-2,389bn

Selected future data releases and events

8th March

Tan

CPI (Feb.)

(+3.5%)

9th March

SA

GDP (Q4, q/q saar (y/y))

(09.30)

+66.1%(-6.0%)

10th March

Gha

CPI (Feb.)

(+9.9%)

11th March

SA

Current Account (Q4, ZAR)

(09.00)

+297bn

SA

Mining Production (Jan.)

(09.30)

+0.5%(+0.1%)

15th March

Nam

CPI (Feb.)

(+2.7%)

Bot

CPI (Feb.)

(+2.3%)

16th March

Nga

CPI (Feb.)

(+16.5%)

17th March

Moz

Interest Rate Announcement

16.25%

22nd March

Gha

Interest Rate Announcement

14.50%

23rd March

Nga

Interest Rate Announcement

11.50%

24th March

Gha

GDP (Q1, q/q(y/y))

(-1.1%)

SA

CPI (Feb.)

(08.00)

+0.3%(+3.2%)

25th March

Zam

CPI (Mar.)

SA

Interest Rate Announcement

3.50%

Also expected during this period: March

7th – 14th

SA

SACCI Business Confidence (Feb.)

94.5

9th – 20th

Ken

GDP (Q4, q/q(y/y))

(-1.1%)

10th – 17th

Nam

GDP (Q4, q/q(y/y))

(-10.5%)

11th – 18th

SA

Manufacturing Production (Jan.)

-0.1%(+1.8%)

11th – 18th

SA

Retail Sales (Jan.)

-0.8%(-1.3%)

14th – 21st

Uga

GDP (Q4, q/q(y/y))

(-2.2%)

15th – 26th

Mau

Interest Rate Announcement

1.85%

15th – 29th

Nga

Current Account (Q4, USD)

-3.3bn

16th – 27th

Ang

CPI (Feb.)

(+25.3%)

*m/m(y/y) unless otherwise stated

Sources: Bloomberg, Capital Economics

Main Economic & Market Forecasts

Table 1: GDP & Consumer Prices (% y/y)

Share of

World 1

2009-18

Ave.

GDP

Inflation

2019

2020e

2021f

2022f

2019

2020e

2021f

2022f

Nigeria

0.80

4.4

2.2

-2.0

3.5

3.0

11.4

13.2

15.0

13.0

South Africa

0.57

1.5

0.2

-7.3

4.3

4.0

4.1

3.3

3.8

3.3

Ethiopia2

0.20

9.7

9.0

6.1

3.0

9.0

15.7

20.4

14.5

12.5

Kenya

0.18

5.6

5.4

-0.5

6.0

6.5

5.2

5.3

5.5

5.0

Angola

0.17

2.4

-0.9

-5.0

3.5

2.5

17.1

22.2

21.0

16.0

Ghana

0.13

7.0

6.5

0.5

5.5

6.5

8.7

10.0

9.0

8.5

Tanzania

0.12

6.5

5.8

1.5

6.5

6.5

3.4

3.3

3.0

4.5

Côte d’Ivoire

0.10

6.1

6.5

2.5

7.5

7.5

0.8

2.5

0.5

1.0

Uganda

0.08

5.3

6.7

-1.5

7.0

6.0

2.9

3.8

4.0

5.5

Zambia

0.05

5.6

1.4

-2.5

3.0

4.0

9.1

15.7

16.5

10.0

Botswana

0.03

3.7

3.0

-10.5

8.5

5.5

2.8

2.0

3.5

3.0

Mozambique

0.03

3.7

2.3

-0.5

4.0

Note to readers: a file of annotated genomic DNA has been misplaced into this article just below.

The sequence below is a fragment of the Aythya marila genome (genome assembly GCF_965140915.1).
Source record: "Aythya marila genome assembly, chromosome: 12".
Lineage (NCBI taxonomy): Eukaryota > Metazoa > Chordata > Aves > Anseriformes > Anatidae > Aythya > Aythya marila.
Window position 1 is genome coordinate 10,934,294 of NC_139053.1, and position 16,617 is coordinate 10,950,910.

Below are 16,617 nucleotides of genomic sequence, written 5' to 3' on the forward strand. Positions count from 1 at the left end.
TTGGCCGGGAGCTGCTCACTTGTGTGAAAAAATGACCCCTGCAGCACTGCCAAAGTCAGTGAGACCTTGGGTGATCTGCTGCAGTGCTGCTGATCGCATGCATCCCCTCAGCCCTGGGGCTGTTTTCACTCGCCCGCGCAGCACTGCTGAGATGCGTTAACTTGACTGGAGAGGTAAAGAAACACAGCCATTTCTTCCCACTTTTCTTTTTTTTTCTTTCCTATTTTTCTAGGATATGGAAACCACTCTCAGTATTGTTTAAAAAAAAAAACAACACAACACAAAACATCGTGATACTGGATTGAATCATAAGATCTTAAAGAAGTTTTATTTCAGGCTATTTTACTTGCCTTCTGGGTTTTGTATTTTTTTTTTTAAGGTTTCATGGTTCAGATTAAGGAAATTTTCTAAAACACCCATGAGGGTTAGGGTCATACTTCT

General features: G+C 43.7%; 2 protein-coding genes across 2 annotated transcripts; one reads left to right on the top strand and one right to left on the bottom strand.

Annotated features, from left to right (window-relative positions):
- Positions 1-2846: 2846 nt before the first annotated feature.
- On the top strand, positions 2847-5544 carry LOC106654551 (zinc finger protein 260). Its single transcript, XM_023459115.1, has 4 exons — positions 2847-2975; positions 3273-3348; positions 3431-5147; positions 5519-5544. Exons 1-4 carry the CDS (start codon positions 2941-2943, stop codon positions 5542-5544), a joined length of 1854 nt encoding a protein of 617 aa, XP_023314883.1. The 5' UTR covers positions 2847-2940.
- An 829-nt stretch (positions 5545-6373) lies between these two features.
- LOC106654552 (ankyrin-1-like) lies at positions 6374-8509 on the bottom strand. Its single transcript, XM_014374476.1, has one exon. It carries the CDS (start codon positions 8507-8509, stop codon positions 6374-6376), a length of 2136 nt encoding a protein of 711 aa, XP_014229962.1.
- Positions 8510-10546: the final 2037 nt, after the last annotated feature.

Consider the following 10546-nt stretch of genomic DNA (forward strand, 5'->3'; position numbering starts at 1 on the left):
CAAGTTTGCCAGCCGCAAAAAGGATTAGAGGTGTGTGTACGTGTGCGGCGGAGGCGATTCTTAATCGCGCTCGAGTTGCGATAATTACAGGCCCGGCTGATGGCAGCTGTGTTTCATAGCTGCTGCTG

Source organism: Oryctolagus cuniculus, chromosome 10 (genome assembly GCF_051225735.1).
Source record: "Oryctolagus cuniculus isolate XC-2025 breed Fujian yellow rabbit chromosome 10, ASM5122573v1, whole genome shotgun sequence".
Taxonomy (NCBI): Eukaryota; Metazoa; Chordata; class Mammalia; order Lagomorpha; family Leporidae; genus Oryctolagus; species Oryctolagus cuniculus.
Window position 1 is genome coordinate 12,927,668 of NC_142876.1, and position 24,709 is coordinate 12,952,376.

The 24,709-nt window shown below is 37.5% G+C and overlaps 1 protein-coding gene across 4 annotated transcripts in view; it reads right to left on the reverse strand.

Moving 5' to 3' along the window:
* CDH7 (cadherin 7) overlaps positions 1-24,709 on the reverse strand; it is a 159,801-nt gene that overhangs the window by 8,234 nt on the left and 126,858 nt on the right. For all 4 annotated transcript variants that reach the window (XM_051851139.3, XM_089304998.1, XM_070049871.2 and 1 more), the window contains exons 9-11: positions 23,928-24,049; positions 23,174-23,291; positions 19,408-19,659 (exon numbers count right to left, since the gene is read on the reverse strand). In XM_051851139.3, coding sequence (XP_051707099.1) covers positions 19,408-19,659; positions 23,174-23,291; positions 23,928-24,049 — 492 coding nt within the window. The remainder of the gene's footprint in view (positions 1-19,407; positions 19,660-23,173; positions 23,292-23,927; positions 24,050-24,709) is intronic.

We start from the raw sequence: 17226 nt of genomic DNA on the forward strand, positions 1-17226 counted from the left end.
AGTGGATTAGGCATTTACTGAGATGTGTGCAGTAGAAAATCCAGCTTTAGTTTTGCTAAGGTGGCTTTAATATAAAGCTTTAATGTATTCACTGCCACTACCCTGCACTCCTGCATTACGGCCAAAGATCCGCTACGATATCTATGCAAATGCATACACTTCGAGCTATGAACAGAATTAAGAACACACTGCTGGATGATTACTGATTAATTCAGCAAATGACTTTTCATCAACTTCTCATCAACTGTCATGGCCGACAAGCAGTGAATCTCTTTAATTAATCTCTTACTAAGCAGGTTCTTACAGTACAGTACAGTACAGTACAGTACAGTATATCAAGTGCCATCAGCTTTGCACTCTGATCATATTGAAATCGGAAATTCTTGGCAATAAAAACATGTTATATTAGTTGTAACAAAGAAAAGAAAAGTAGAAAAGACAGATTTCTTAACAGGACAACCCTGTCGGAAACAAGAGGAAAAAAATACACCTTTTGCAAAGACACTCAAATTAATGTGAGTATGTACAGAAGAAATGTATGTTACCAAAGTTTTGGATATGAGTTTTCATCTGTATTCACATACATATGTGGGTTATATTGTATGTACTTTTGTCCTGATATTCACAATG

4.5

2.8

3.0

3.0

3.5

Rwanda

0.02

7.2

9.4

-3.5

11.5

11.0

2.4

7.8

3.0

4.5

Mauritius

0.02

3.7

3.0

-15.0

12.5

6.5

0.4

2.5

3.0

3.0

Namibia

0.02

3.4

-1.0

-7.5

6.0

5.0

3.7

2.5

3.5

3.5

Sub-Saharan Africa

2.5

4.2

3.1

-2.4

4.6

4.8

8.3

9.7

9.8

8.5

Sources: Refinitiv, National Sources, Capital Economics. 1) % of GDP, 2019, PPP terms (IMF estimates); 2) Fiscal Years.

Table 2: Central Bank Policy Rates

Policy Rate

Latest

(26th Feb.)

Last Change

Next Change

Forecasts

End
2021

End

2022

Nigeria

MPR

11.50

Down 100bp (Sep. ’20)

Down 100bp (Q2 ’21)

10.00

10.00

South Africa

Repo Rate

3.50

Down 25bp (Jul. ’20)

None on horizon

3.50

3.50

Angola

BNA Rate

15.50

Down 25bp (May ’19)

Down 100bp (Q4 ’21)

14.50

13.00

Kenya

Central Bank Rate

7.00

Down 25bp (Apr. ’20)

None on horizon

7.00

7.00

Ghana

Policy Rate

14.50

Down 150bp (Mar. ‘20)

Down 100bp (Q2 ’21)

13.50

13.50

Uganda

Central Bank Rate

7.00

Down 100bp (Jun. ’20)

None on horizon

7.00

7.00

Sources: National Sources, Capital Economics

Table 3: Key Market Forecasts

Forecasts

Forecasts

Currency

Latest
(26th Feb.)

End

2021

End

2022

Stock Market

Latest

(26th Feb.)

End
2021

End

2022

Nigeria

NGN (Official)

381

400

400

NGSE

39,800

49,000

55,000

NGN (Nafex)

410

425

425

South Africa

ZAR

15.2

14.5

15.0

JALSH

66,138

75,650

91,550

Angola

AOA

631

700

750

Kenya

KES

110

115

120

NSE 20

1,916

2,250

2,650

Ghana

GHS

5.73

5.90

6.00

GSECI

2,198

2,400

2,800

Uganda

UGX

3,660

3,850

3,950

UGSE

1,352

1,500

1,700

Sources: Refinitiv, Capital Economics


Virág Fórizs, Africa Economist, virag.forizs@capitaleconomics.com